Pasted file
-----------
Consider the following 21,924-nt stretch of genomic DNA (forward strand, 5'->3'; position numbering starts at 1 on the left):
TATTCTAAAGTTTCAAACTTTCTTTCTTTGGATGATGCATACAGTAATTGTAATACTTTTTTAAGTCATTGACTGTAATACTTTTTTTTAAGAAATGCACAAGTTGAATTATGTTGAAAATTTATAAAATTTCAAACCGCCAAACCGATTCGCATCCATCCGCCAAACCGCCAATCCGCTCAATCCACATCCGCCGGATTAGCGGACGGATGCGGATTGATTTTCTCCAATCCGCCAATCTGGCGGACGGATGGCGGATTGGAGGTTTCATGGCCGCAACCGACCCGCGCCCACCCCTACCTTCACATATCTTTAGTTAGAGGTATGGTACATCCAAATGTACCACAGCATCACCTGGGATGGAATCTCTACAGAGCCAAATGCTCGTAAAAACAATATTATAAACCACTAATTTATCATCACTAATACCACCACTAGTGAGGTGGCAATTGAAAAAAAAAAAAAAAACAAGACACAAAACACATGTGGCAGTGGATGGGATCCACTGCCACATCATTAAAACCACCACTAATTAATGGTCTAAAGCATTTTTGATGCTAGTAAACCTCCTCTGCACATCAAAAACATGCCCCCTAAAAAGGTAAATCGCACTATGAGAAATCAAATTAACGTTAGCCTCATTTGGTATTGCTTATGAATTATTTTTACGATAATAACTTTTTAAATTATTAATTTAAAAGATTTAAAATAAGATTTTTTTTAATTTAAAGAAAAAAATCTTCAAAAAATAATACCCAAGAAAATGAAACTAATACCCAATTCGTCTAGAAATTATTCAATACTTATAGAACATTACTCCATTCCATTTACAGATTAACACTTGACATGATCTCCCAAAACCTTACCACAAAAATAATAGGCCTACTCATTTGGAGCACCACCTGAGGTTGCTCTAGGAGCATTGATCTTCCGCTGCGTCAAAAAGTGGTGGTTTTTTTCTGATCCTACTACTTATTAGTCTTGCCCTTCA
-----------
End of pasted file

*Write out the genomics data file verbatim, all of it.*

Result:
Consider the following 21,924-nt stretch of genomic DNA (forward strand, 5'->3'; position numbering starts at 1 on the left):
TATTCTAAAGTTTCAAACTTTCTTTCTTTGGATGATGCATACAGTAATTGTAATACTTTTTTAAGTCATTGACTGTAATACTTTTTTTTAAGAAATGCACAAGTTGAATTATGTTGAAAATTTATAAAATTTCAAACCGCCAAACCGATTCGCATCCATCCGCCAAACCGCCAATCCGCTCAATCCACATCCGCCGGATTAGCGGACGGATGCGGATTGATTTTCTCCAATCCGCCAATCTGGCGGACGGATGGCGGATTGGAGGTTTCATGGCCGCAACCGACCCGCGCCCACCCCTACCTTCACATATCTTTAGTTAGAGGTATGGTACATCCAAATGTACCACAGCATCACCTGGGATGGAATCTCTACAGAGCCAAATGCTCGTAAAAACAATATTATAAACCACTAATTTATCATCACTAATACCACCACTAGTGAGGTGGCAATTGAAAAAAAAAAAAAAAACAAGACACAAAACACATGTGGCAGTGGATGGGATCCACTGCCACATCATTAAAACCACCACTAATTAATGGTCTAAAGCATTTTTGATGCTAGTAAACCTCCTCTGCACATCAAAAACATGCCCCCTAAAAAGGTAAATCGCACTATGAGAAATCAAATTAACGTTAGCCTCATTTGGTATTGCTTATGAATTATTTTTACGATAATAACTTTTTAAATTATTAATTTAAAAGATTTAAAATAAGATTTTTTTTAATTTAAAGAAAAAAATCTTCAAAAAATAATACCCAAGAAAATGAAACTAATACCCAATTCGTCTAGAAATTATTCAATACTTATAGAACATTACTCCATTCCATTTACAGATTAACACTTGACATGATCTCCCAAAACCTTACCACAAAAATAATAGGCCTACTCATTTGGAGCACCACCTGAGGTTGCTCTAGGAGCATTGATCTTCCGCTGCGTCAAAAAGTGGTGGTTTTTTTCTGATCCTACTACTTATTAGTCTTGCCCTTCA